My relationship to my body has surely changed. My body itself has changed. This is still difficult, but I remind my body daily that it is strong, it is healthy, and it is beautiful.
I hope eventually both of us will believe it.
* * *
The other significant changes are less obvious.
I have learned to speak my truth. My real truth. Not the whitewashed version designed to make others more comfortable. This hasn’t been easy. I have seen several friendships collapse, watched tensions develop where there were none previously, and have found myself feeling more and more left out in places where I once belonged.
I’ve finally come to accept that my introverted nature demands quiet, stillness, and time alone. In the past, I ignored these needs as I pandered to my longings for belonging and acceptance. “No” was not a part of my vocabulary, and this often wreaked havoc on my mental and physical health.
I had my Vedic birth chart read a few weeks ago, and was surprised (but not really) to discover that I house four planets in in the house that indicates introversion. Others tend to be a bit surprised by the revelation that I am, in fact, quite introverted and shy, because after much work I have learned to operate much as an extrovert. But I know it – and I’ve always known it – and its time to start honoring that very significant part of who I am.
That means I have had to work hard on saying no. I have come to realize that I am not filled up by socializing in large groups or in loud spaces. My soul longs for one-on-one connection, quiet deep discussions, and a good dose of time alone with my thoughts and Hope. I have come to accept that I need to be selective about the company I keep. That even the media I expose myself too can bruise my sensitive soul. I am a creature who must be handled gently, and rather than try to callous myself up to better receive the world as it wants to present itself to me, I have learned to place myself in soft spaces that are less likely to bruise it.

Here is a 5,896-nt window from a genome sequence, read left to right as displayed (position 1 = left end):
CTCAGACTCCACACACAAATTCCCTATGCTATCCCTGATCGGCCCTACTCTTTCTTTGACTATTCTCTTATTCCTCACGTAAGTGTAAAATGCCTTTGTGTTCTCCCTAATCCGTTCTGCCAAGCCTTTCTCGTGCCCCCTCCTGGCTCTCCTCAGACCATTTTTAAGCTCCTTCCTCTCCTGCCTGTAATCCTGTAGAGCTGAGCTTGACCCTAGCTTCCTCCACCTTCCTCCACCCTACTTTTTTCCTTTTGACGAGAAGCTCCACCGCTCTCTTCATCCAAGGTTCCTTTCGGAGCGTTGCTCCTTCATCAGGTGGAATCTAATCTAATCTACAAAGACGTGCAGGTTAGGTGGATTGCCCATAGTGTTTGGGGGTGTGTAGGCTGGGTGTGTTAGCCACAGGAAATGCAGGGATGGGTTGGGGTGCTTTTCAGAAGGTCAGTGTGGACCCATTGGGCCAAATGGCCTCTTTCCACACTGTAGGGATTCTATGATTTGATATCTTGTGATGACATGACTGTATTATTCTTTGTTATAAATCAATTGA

And while each of these areas have seen significant growth, they may be nothing compared to the changes that have taken place in the patience and trust department. In the second installment of this trilogy of a lifetime – the one that fell after lymphoma and before ovarian cancer – I developed a need to rush around at an insane pace – an attempt to ensure that I would not miss my life’s calling. If things weren’t happening fast enough, I would just nudge it right along. I wasn’t waiting around, dang it. Life is precious!
This time, I’ve come to learn to savor the pace of the Divine. To wait. To listen. I know where I seem to be headed, but I also know that there will be detours and surprises and some disappointments in there too. And – finally – that is alright with me.
* * *
Chemotherapy is a lot of things. It is poison. It will bring you intensely close to death in an effort to save your life. Chemotherapy is toxic and hazardous and scary. It may be one of the handful of words that can bring a shiver to the spine of most people, even if they have not personally endured it.
But chemotherapy is also something of a magic elixir. It contains the power to unleash gifts we never knew possible. For many of us, it holds the key to the deepest longings of our heart, unleashing promises we never knew existed until the cocktail made its way into our veins. Showing us who we really are under all we have told ourselves we are supposed to be. It strips us down to such a degree that there can be no more hiding from who we really are.
Its been one year since I took that last dose of those nasty little magical pills.
Here's to dozens upon dozens more allowing myself to finally walk this earth as me.